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It is amazing how different people react to the same thing. Take the sun, for example. The sun’s warm touch is a universal part of the human experience. Yet, two not so different girls interacted with it in completely different ways. The first girl did not like the sun. When she felt its beams upon her skin, it felt as if something moved within her. She did not like this feeling. But the other girl, the other girl needed the sun, for it was the dark that made her stomach churn.

When the first girl felt the sun wrapping around her, all she could do was imagine how she should feel. She looked around her and saw her peers basking in the warm glow. They enjoyed it. The warmth meant something to them. It reached some deep place within them, and they were fine with that. The sun made her think there was something wrong with her. Why couldn’t she smile and enjoy the moment? Why was her mind consumed with thoughts of melanoma and peeling skin when the other girls’ only concern was for their tans? Why couldn’t she bring herself to lie down in the grass and just be? Why couldn’t she just be? Oh, how she longed to be swept up in a moment, any moment! No, she did not like the sun. The sun brought out her darkest feelings of isolation and detachment. The sun made her acknowledge her greatest secret: this smiling happy creature was, in fact, not like everyone else. Behold her icy heart! The sun’s burning did not melt it, it only froze another layer.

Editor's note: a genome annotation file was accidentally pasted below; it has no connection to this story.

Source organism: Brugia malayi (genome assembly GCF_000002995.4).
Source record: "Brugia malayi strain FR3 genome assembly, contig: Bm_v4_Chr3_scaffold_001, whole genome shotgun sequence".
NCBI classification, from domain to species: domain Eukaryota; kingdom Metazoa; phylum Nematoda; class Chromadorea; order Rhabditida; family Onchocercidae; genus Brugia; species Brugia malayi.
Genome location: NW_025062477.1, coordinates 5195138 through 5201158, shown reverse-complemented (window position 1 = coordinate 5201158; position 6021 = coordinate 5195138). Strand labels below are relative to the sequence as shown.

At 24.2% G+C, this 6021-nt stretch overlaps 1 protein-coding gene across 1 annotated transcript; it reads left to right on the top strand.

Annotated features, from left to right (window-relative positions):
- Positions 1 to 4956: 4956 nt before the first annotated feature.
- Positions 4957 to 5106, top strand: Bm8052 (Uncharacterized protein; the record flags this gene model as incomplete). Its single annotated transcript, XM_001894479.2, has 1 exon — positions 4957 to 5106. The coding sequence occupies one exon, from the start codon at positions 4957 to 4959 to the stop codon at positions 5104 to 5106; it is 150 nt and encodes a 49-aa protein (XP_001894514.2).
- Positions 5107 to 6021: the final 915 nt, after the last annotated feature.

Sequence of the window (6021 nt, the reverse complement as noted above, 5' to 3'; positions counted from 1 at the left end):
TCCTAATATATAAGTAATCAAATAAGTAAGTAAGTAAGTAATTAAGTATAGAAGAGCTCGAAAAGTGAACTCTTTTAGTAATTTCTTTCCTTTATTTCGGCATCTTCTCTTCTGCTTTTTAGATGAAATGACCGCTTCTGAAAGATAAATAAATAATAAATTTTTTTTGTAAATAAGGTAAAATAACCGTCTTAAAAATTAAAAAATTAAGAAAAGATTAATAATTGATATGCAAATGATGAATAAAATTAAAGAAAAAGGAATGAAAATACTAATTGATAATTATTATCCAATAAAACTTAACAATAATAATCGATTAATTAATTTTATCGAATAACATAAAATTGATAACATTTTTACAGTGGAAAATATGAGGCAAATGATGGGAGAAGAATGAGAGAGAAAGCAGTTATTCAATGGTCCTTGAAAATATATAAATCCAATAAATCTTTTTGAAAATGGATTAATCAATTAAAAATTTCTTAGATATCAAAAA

The second girl needed the sun. The sun meant activities and company. The sun meant distraction. When the sun went down and she rested immobile in her bed, her thoughts began their nightly strafing run. Thought after thought, image after image, flew at her in a frenzy of consciousness. She tried to dodge them. She tried to hide from them. She tried to banish them. Still, they flew. Still, they attacked. Every night, her mom pokes her head in the girl’s bedroom and thinks, how peaceful my little angel looks. Her little angel, her cherub, her heavenly gift would sell her soul to the devil if it meant she could fall asleep. If it meant her thoughts would slow and leave her alone. When she wakes, she is bright eyed and bushy-tailed. She adjusts her halo and prepares to start her day, all the while dreading the moment when she will run out of things to do and it is time to sleep.

Meanwhile, the Earth keeps rotating. Day and night continue hopping back and forth, trading places. The sun still burns, hot, deadly, and indifferent to those who would die without its flames. Both girls are tortured by the sick inevitability that both day and night will come again, but still they keep moving forward. Why? It is not because they are stubborn; after so many years of pain, they have a significantly smaller capacity for resistance. So how do they continue? Hope. They both hope and pray for the day when the Earth’s rotation will not seize them in a paralyzing depression. They are able to get through the brightest day and darkest night because of their fervent belief that eventually, the pain will lessen. Someday, they will be alright.



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